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6 min read

Embrace the unpredictable: Dealing with uncertainty

Life is unpredictable. These strategies will help you and your team deal with uncertainty in the workplace and learn to thrive on change.
From Team '23

Tempo Team

Sometimes, uncertainty is fun – a tied game at the bottom of the ninth or a night spent reading the latest page-turner from a mystery author. The anticipation is invigorating. But not all uncertainty is enjoyable.

A work environment clouded with ambiguity has the opposite effect. Whether it stems from poorly defined project requirements or job insecurity, uncertain conditions lead to stress, anxiety, and other negative mental health impacts among employees. It’s no surprise people have an intolerance for unpredictability when it relates to their livelihood.

Although you can’t always predict the future, you can take steps to reduce workplace volatility and develop the necessary coping strategies to maintain a healthy frame of mind. Learning to deal with uncertainty and manage change builds resilience that will serve you well at work and in other facets of your life.

Why is it important to combat workplace uncertainty?

Evolution has wired the human brain to avoid uncertain scenarios. It’s why ambiguous circumstances can make people anxious and even lead to clinical anxiety.

In a work environment, this can significantly impact business outcomes, not to mention staff morale and well-being. Studies show that a lack of certainty caused by poorly defined roles, workplace conflict, or poor leadership contributes to higher burnout rates than job responsibilities, timelines, or task complexity.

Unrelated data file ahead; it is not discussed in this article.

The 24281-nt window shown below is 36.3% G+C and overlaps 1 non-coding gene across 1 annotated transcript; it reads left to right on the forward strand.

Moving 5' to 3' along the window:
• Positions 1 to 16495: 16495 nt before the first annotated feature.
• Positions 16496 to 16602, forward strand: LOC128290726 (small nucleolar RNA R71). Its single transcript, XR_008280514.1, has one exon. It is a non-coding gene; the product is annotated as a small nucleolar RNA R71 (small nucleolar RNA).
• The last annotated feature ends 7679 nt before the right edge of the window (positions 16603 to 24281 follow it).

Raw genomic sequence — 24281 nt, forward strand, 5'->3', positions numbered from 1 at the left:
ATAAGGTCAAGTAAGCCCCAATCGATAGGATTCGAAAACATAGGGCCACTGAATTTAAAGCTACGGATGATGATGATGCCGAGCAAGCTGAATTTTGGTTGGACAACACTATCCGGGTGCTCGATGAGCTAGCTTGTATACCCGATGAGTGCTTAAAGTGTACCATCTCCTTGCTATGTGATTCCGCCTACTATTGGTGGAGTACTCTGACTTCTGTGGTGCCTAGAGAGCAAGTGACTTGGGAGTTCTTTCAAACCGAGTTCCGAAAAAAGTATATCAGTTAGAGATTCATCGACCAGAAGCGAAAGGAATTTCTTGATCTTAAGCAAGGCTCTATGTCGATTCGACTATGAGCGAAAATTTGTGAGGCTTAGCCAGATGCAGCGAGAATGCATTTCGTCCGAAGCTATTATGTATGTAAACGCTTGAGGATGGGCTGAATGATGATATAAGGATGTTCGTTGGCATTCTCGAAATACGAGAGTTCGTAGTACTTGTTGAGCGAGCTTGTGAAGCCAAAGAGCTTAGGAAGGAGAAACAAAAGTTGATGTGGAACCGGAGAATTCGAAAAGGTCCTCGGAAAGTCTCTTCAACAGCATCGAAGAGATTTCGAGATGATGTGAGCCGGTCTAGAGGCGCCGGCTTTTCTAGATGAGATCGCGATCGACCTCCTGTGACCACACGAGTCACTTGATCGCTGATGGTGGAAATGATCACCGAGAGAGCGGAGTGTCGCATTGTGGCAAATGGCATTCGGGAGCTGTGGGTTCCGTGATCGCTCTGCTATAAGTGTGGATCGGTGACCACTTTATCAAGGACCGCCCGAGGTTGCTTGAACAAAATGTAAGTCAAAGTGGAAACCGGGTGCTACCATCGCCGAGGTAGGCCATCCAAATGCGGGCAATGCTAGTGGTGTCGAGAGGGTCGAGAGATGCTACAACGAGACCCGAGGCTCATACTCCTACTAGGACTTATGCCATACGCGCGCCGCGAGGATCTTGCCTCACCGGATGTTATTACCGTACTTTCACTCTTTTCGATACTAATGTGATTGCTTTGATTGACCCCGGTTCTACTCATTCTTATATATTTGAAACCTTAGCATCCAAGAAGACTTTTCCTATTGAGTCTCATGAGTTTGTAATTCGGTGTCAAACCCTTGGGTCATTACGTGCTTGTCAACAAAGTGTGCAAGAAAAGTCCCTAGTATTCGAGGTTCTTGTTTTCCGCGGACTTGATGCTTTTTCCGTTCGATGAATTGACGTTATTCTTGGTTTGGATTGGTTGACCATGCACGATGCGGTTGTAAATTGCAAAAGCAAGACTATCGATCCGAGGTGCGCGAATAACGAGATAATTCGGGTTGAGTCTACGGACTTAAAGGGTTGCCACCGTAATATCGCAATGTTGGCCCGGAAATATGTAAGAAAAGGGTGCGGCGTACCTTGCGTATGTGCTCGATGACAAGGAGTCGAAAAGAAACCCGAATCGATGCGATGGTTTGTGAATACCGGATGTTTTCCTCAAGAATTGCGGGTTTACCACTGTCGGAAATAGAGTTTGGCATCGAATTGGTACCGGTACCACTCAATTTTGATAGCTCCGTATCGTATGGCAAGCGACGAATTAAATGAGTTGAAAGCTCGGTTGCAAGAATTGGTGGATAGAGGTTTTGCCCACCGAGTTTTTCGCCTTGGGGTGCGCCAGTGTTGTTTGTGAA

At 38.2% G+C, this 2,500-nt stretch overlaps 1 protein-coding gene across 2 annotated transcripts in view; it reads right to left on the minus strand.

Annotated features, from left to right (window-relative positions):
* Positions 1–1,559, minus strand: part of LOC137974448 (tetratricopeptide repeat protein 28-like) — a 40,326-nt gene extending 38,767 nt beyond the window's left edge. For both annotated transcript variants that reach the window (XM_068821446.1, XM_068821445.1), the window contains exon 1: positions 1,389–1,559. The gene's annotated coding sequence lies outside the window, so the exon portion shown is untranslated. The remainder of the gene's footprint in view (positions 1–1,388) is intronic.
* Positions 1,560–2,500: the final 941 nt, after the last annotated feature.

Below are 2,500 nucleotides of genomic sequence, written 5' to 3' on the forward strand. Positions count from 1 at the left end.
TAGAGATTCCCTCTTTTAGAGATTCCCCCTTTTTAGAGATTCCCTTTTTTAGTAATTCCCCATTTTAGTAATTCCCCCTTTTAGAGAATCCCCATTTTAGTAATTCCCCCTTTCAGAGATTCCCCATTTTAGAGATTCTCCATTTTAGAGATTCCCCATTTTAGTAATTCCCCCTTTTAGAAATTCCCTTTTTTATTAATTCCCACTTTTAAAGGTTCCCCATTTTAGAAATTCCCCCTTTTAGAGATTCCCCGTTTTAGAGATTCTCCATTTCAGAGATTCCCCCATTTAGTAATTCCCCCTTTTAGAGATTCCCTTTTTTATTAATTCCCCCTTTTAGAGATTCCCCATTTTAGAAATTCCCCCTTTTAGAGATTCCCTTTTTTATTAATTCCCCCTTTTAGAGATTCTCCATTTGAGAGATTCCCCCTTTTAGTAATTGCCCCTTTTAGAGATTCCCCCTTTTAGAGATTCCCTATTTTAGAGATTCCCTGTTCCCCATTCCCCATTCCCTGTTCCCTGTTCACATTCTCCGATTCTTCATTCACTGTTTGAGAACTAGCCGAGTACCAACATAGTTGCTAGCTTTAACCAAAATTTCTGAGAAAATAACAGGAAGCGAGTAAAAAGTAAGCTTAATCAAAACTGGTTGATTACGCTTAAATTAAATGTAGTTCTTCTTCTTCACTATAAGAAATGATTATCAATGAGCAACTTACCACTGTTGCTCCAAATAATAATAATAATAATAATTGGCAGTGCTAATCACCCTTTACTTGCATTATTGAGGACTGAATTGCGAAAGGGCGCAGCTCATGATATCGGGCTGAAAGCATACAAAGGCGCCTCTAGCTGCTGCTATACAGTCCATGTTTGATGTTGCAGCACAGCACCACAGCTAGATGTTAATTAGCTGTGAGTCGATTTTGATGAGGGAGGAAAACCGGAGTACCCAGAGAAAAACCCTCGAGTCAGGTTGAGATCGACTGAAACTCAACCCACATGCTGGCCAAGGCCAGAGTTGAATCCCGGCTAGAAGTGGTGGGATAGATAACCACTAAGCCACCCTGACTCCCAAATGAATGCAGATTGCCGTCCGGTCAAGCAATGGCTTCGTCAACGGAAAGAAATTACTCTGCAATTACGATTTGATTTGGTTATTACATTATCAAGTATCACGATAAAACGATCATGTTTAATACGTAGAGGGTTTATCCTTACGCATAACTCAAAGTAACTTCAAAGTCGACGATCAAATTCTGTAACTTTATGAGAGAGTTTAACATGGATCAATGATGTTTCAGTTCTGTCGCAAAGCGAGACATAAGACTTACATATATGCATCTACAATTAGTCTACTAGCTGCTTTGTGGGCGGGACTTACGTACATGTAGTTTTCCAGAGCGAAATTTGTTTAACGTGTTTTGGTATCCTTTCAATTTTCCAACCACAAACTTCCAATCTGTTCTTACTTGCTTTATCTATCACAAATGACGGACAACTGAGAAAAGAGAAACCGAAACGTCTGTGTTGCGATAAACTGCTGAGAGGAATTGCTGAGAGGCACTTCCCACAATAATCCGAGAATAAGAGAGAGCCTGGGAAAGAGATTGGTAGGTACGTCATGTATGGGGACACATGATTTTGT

Even if your team members don’t develop burnout, stressful conditions caused by uncertainty can increase employee dissatisfaction, diminish retention rates, and send productivity plummeting. It can even impact workers’ ability to make a decision.

With such dire impacts, leaders must engage with employees to reduce their fear and anxiety, even in situations when outcomes are hard to predict. 

How to guide your team through uncertainty

Here are a few strategies you can implement to help your team thrive in uncertain times: 

1. Set clear expectations

Clarifying your team’s roles is the best way to reduce uncertainty in the workplace. Begin by defining your expectations, including required benchmarks and outcomes, while encouraging employees to reach out when they need help or guidance. 

Clear expectations take the guesswork out of work. Employees feel more at ease when they know they’re following guidelines and reaching their targets. Additionally, the knowledge can motivate them to improve their performance and get back on track if they’re short of expected goals.

2. Help employees develop new skills

There are no guarantees in life or work. We should always be prepared for the worst-case scenario. As the team leader, you can encourage your employees to embrace professional development opportunities to help them overcome new and unforeseen obstacles.

Your team needs dynamic skills and an adaptive mindset to keep up. Develop a training program that teaches staff to move swiftly but carefully, collaborate with others, and think on their feet.

As the manager, you’re responsible for modeling a positive response to uncertainty. Change is inevitable, so be open-minded and embrace it as a growth opportunity.

3. Schedule one-on-one meetings

Open communication is crucial to creating and nurturing working relationships and a positive work environment.

Schedule regular meetings with employees – at least once a month. In-person sessions are best, but phone or video conferencing is acceptable. Go beyond the usual status updates; encourage them to discuss their feelings and how you can help them achieve greater job satisfaction. During these conversations, seek insight into their professional struggles and brainstorm ways to help. 

A consistent meeting schedule helps you learn about your employees’ goals and challenges and find ways to support their development. Show your concern to ensure staff feels valued and comforted.